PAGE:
Ranger was ecstatic when we returned from Bhutan! Jumping for joy hardly gets close to describing his expressions when we walked in the door after our two weeks in Bhutan and then the day-and-a-half return travel experience.

In the days it took us to all readjust to being on this side of the world, thoughts spill through our heads and conversations.

Ranger: “So did you find what you were looking for? Is Bhutan really going to be a model for sustainable development? But before you answer that very serious question, tell me if it is true that Bhutan has a wild dog problem.”

Dogs in Bhutan sleeping during the day.
Dogs in Bhutan sleeping during the day.

Me: “It does! In the cities and towns, dogs are simply wild. They are ignored by people, and do their own thing, which is to sleep all day and prowl around at night looking for food. We saw small children playing with some dogs, but that was rare. The government is now making some attempts to spay/neuter these dogs, but it has a long way to go to get the situation ‘controlled.'”

Ranger: “Wow…. no leash? I could go for that. But scrounging for my own food? Not so much. But now get serious about the bigger issue of sustainability.”

Me: “I hardly know how to address that, Ranger.  Bhutan’s prime minister talks about how their country is a carbon sink for the world, since almost 80% of the land remains forested. Huge national parks sprawl over the country. It’s absolutely gorgeous.”

Ranger: “So….?”

Me: “The reality is that Bhutan may need to make bold moves for independent development for fear of being in the same boat as Tibet. China, as you probably know, simply took over Tibet. Could the same thing happen to Bhutan? I think the government under the King, along with the elected prime minister, understands this political reality and has elected to make ‘progress’ happen in ways that make it strong as well as peaceful.”

Ranger: “So what are they doing?”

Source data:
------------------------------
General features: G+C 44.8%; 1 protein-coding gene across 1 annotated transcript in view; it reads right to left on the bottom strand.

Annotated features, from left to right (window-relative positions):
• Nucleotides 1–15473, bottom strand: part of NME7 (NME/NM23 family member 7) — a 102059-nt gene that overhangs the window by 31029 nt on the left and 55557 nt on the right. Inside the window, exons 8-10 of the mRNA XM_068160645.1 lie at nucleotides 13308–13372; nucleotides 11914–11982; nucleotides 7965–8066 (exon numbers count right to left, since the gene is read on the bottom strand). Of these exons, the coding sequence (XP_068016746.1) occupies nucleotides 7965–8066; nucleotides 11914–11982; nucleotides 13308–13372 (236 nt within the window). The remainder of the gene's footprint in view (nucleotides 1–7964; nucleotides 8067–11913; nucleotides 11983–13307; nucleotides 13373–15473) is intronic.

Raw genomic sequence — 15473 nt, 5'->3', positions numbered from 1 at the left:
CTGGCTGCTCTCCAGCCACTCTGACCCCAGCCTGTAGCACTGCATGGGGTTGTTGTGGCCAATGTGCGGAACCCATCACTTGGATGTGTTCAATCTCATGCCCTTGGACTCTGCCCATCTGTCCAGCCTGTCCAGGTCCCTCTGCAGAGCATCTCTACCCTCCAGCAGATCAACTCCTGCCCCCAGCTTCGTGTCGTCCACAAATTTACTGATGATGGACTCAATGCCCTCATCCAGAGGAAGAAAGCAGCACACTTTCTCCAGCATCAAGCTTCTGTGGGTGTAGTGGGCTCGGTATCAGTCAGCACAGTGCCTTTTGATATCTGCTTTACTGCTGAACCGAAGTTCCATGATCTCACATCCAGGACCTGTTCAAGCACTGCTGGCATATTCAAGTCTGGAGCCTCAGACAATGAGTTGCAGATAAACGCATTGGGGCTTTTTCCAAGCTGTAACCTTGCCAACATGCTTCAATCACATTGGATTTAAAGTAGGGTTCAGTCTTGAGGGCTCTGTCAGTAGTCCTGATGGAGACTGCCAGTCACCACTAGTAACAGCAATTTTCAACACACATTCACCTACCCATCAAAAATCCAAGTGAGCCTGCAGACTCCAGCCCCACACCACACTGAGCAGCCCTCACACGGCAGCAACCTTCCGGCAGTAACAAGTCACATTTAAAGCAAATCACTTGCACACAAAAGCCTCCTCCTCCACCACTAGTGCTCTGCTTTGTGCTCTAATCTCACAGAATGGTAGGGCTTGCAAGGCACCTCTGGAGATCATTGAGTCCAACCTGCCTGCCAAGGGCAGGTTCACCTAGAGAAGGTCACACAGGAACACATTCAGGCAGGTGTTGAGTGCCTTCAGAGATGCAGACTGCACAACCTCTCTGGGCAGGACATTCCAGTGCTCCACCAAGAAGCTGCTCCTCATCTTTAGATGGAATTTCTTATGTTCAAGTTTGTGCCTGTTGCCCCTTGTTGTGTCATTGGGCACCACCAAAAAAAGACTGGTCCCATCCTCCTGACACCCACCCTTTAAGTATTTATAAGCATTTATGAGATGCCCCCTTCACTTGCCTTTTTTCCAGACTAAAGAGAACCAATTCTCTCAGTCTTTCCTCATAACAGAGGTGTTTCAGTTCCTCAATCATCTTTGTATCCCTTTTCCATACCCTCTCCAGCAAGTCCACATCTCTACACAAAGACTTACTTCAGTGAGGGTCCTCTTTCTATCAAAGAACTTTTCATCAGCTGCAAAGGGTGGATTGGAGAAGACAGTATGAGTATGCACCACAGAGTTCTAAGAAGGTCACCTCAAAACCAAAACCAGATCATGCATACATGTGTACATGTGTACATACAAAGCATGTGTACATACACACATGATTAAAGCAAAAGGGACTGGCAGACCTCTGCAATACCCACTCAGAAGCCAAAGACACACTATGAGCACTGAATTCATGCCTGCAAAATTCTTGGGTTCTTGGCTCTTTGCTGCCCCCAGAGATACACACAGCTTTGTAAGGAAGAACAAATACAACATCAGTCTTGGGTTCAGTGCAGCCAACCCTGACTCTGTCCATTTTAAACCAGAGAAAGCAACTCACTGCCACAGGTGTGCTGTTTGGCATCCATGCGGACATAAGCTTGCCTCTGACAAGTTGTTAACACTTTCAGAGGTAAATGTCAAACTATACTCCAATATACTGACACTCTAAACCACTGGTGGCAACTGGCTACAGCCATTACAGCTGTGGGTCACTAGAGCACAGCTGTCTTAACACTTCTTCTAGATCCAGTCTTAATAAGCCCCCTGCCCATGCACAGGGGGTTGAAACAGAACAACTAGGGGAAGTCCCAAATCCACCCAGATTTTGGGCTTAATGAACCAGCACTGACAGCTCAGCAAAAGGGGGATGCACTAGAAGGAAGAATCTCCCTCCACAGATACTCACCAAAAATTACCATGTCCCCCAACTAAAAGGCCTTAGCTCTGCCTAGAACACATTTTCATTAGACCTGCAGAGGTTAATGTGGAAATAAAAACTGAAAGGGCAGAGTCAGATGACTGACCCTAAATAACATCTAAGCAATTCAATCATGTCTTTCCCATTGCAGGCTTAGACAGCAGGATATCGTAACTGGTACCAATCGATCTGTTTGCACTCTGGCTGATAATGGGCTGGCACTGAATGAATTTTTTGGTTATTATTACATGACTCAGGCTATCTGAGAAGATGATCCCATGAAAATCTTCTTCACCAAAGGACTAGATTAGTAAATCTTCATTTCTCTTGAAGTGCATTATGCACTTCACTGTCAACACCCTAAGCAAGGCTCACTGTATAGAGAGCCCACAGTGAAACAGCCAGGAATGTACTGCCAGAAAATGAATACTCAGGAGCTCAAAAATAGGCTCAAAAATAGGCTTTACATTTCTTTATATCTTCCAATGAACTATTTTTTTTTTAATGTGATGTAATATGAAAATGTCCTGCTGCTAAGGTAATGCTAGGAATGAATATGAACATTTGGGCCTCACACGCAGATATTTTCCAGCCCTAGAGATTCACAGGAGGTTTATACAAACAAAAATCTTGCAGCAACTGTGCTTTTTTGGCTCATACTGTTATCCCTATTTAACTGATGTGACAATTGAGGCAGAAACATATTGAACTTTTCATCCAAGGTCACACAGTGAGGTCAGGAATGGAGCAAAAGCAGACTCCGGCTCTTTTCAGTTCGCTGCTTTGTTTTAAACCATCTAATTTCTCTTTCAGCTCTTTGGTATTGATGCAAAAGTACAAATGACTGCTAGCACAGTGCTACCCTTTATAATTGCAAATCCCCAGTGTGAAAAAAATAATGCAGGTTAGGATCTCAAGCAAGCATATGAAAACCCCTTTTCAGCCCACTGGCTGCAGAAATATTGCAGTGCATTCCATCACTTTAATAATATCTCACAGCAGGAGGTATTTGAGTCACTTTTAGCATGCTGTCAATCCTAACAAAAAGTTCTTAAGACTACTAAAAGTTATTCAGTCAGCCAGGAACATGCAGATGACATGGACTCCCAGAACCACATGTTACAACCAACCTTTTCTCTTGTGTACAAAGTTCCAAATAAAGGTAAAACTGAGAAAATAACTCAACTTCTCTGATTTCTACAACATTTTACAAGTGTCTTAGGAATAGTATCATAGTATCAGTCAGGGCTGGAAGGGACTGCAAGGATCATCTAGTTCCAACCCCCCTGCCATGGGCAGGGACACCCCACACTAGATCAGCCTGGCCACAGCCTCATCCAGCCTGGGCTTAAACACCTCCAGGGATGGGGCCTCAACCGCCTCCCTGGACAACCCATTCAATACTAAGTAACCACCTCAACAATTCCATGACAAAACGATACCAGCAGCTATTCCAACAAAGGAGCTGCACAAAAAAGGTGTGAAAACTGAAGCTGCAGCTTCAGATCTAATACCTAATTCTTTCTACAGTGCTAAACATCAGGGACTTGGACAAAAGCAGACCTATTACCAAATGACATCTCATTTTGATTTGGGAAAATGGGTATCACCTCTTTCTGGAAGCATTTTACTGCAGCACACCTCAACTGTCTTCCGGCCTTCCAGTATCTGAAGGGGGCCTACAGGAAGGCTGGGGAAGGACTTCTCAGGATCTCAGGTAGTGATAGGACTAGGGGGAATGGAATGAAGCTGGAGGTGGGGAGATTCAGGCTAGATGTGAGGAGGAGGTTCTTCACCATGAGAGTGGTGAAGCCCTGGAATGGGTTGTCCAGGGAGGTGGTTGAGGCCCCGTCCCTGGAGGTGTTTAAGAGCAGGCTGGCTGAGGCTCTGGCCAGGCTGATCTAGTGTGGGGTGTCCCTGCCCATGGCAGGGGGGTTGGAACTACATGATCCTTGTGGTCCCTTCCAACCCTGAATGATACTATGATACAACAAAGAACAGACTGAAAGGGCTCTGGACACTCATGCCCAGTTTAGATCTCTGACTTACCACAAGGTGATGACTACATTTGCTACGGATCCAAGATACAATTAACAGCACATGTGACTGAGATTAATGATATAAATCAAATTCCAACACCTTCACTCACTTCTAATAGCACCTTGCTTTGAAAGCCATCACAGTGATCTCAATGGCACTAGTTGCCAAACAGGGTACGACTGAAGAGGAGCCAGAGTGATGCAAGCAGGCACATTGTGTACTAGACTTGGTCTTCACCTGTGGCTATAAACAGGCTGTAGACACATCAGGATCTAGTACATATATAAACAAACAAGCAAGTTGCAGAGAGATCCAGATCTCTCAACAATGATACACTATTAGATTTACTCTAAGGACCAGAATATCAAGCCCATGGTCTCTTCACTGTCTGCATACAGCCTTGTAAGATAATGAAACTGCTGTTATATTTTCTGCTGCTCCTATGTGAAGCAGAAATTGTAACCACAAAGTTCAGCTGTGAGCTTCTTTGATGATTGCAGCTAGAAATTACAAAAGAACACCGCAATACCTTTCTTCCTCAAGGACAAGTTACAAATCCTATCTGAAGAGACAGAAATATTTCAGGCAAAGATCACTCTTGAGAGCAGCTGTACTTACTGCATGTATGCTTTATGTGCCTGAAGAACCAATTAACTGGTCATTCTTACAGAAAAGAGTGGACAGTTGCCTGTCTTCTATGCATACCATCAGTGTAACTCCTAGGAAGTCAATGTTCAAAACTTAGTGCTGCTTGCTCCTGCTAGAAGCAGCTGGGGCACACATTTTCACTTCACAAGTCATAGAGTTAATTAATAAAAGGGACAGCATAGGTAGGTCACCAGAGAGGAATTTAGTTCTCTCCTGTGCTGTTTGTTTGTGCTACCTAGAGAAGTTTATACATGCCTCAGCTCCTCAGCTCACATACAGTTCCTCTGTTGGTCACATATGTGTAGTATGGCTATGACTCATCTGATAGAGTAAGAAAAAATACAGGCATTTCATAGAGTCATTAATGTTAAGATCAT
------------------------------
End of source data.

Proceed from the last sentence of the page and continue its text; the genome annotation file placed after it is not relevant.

Me: “First off, every kid (everyone!!!!) must attend school through 12th Grade, no matter how remote their village. And while in school, English is a required subject. So nationally, English is the language that unifies. Another thing that allows a national identity is the requirement that everyone must wear the national dress. It’s like a school uniform for everyone in the country. Boys/men wear the ‘gho’ and girls/women wear the ‘kira.’ That put me off at first, but after a few days I began to see the beauty of the arrangement, and the effectiveness. If you’re Bhutanese, you wear this.” And of course, in order to make any kind of development  possible, there needs to be roads. The first roads connecting villages were built in the 1950’s, and the effort continues. In a country with a population of under a million, the government began to contract with Indian road building companies so there would be enough workers. That brings in many Indians, but the same rules apply. Kids must be in school six days per week.”

School kids in Bhutan, wearing their national dress. "Gho" for boys, "Kira" for girls.
School kids in Bhutan, wearing their national dress. “Gho” for boys, “Kira” for girls.


Ranger: “Speaking of India, why India and not China?”

Me: “That took me a while to puzzle through, frankly. India is culturally, geographically and religiously much closer to Bhutan than China. It is not viewed as an aggressor. Bhutan is Buddhist, India is primarily Hindu. Those are religions that are ‘live and let live,’  much more than Christianity, for sure, and much more than anything you would find in China. So Bhutan walks a razor edge on this all: determining who to trust and how to find a way into the modern world without going the way of Nepal, for example.”

Ranger: “So let’s agree that we continue to watch this situation from afar for now, okay?  You’ve been gone far too long and I need you to stay here for a while.”